Here is an ethnic group, abruptly displaced by the Partition of India in 1947, who lost everything. Role-model refugees, they went on to achieve pinnacles of success in every walk of life, contributing significantly to the communities in which they settled, in countries around the world.
Having fled a homeland that was quickly occupied by others, their history lapsed. Their language and culture dissipated, and their identity grew nebulous as they merged into adopted homelands, while tenuous connections to places they would never see sometimes lingered.
The dispersal and the aftershocks resulted in a lack of political representation. Their hard work, enterprise and material success faced them with prejudice and resentment in their adopted hometowns in newly independent India. Unflattering caricatures arose, and these served to distort perceptions others had of them, creating a diffidence within them about themselves and the past that had shaped them. Firmly putting that past – including its language, poetry, philosophy, art and music – aside, they faced their challenges resolutely. As they established themselves, many even grew to extraordinary wealth – an unexpected outcome that only served to enhance the negative stereotypes.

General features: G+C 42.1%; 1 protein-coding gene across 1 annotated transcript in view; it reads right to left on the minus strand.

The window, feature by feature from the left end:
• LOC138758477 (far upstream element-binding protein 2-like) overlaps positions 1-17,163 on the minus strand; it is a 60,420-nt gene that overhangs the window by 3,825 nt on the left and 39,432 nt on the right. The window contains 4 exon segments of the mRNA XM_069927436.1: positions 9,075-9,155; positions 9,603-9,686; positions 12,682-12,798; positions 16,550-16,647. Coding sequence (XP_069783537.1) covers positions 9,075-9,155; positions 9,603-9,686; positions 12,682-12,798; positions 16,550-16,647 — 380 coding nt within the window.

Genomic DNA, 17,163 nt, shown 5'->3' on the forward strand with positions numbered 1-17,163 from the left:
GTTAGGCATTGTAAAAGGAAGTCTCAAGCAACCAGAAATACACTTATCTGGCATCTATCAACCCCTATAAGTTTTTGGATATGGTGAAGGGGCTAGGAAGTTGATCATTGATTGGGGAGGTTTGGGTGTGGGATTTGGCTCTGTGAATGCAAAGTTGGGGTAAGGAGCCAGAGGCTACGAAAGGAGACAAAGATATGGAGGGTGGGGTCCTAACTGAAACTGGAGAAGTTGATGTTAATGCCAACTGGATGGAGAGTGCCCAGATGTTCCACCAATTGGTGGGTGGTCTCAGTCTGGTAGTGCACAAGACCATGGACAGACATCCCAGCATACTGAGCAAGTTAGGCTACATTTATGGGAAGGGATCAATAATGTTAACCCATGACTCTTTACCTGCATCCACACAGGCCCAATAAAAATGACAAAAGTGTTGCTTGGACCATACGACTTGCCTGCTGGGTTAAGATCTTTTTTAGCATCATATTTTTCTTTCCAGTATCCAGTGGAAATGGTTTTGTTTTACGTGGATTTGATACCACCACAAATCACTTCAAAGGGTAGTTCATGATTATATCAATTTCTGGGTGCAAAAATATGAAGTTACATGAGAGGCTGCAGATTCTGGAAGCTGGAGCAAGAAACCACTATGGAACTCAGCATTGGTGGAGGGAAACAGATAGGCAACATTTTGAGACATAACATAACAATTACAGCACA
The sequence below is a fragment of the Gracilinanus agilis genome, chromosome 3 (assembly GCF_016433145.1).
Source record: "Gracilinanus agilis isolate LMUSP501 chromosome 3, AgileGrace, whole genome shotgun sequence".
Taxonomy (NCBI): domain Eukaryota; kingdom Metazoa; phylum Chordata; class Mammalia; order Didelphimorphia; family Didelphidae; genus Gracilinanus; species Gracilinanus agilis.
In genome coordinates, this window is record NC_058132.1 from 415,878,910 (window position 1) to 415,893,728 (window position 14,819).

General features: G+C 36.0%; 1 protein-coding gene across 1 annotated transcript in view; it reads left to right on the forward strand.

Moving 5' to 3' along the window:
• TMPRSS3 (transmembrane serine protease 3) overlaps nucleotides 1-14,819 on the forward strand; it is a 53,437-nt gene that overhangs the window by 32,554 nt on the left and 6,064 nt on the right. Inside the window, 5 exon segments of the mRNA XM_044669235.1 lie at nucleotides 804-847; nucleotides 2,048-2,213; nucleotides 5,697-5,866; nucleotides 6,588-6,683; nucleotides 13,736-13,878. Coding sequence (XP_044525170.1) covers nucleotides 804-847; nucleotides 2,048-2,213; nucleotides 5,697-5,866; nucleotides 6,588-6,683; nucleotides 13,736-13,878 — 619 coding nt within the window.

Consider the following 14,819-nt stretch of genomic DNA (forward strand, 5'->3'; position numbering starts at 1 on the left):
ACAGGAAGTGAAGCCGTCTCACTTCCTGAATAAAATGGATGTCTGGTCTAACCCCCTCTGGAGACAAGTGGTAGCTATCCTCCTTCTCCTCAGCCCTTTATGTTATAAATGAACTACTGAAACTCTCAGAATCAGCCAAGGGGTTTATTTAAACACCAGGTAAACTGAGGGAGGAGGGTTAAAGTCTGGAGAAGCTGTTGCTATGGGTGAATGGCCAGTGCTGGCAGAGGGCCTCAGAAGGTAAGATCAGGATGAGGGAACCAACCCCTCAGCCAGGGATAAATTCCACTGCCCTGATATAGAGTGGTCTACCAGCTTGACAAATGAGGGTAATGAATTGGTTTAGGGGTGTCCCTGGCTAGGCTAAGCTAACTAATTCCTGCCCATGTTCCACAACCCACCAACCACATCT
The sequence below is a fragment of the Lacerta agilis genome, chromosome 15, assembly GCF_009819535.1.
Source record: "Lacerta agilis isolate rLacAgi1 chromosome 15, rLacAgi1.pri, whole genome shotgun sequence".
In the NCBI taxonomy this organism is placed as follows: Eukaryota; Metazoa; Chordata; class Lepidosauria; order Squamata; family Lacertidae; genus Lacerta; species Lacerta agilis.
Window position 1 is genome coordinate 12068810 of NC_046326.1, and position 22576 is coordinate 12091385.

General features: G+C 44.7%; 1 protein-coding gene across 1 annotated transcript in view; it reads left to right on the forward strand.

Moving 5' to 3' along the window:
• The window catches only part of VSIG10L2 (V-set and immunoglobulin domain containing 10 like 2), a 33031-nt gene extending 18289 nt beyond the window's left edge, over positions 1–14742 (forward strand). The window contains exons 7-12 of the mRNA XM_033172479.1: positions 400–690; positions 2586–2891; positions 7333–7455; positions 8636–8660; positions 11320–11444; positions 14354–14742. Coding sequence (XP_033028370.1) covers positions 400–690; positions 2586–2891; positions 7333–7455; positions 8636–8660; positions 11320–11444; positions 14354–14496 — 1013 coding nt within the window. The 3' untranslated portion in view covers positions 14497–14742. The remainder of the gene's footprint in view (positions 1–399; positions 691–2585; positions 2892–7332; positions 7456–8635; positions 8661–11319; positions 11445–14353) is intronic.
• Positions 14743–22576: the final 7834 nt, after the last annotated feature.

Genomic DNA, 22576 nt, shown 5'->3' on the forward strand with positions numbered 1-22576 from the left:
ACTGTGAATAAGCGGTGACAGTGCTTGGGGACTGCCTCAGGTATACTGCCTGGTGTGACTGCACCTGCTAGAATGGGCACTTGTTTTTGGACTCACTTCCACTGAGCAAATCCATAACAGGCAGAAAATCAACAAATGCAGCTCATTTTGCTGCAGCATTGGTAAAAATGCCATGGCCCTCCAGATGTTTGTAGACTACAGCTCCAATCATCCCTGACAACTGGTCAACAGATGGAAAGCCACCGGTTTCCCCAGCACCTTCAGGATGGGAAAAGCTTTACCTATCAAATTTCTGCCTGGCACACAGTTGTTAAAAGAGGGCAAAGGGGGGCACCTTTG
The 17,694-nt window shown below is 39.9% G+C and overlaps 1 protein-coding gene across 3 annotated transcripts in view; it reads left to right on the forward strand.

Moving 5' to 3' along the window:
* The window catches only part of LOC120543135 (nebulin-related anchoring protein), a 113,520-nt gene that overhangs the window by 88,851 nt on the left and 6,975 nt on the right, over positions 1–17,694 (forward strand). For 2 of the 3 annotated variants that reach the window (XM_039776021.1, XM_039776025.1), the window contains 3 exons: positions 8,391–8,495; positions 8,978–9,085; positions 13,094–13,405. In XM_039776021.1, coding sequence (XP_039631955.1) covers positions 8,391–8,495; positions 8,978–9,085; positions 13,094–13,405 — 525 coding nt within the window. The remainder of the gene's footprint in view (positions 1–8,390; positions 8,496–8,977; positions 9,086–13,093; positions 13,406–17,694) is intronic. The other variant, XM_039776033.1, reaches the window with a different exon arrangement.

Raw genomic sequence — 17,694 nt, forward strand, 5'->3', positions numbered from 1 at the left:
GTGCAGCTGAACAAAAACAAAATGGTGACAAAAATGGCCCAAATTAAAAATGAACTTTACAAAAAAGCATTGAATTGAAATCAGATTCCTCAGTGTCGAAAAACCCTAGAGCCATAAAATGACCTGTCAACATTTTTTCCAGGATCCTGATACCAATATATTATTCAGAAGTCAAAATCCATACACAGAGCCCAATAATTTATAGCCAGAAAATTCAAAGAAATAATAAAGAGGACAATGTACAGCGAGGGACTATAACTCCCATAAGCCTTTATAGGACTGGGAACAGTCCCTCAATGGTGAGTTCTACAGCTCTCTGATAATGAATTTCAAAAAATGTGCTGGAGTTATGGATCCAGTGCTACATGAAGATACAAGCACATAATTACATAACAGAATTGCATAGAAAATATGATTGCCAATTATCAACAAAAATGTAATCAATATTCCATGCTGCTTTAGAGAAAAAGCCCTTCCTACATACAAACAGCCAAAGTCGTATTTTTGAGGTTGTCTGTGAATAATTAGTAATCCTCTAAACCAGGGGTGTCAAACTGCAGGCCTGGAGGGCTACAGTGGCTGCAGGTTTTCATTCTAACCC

In 1947, India was partitioned, and Pakistan was formed on the basis of religion. The Hindu Sindhis, rendered homeless by this act, scattered and settled in different places where they established themselves as an enterprising and hardworking people and became financially successful in a surprisingly short period. Behind this façade, the history of this ethnic community was obscured and has only recently begun to be investigated, and many fascinating facts have emerged.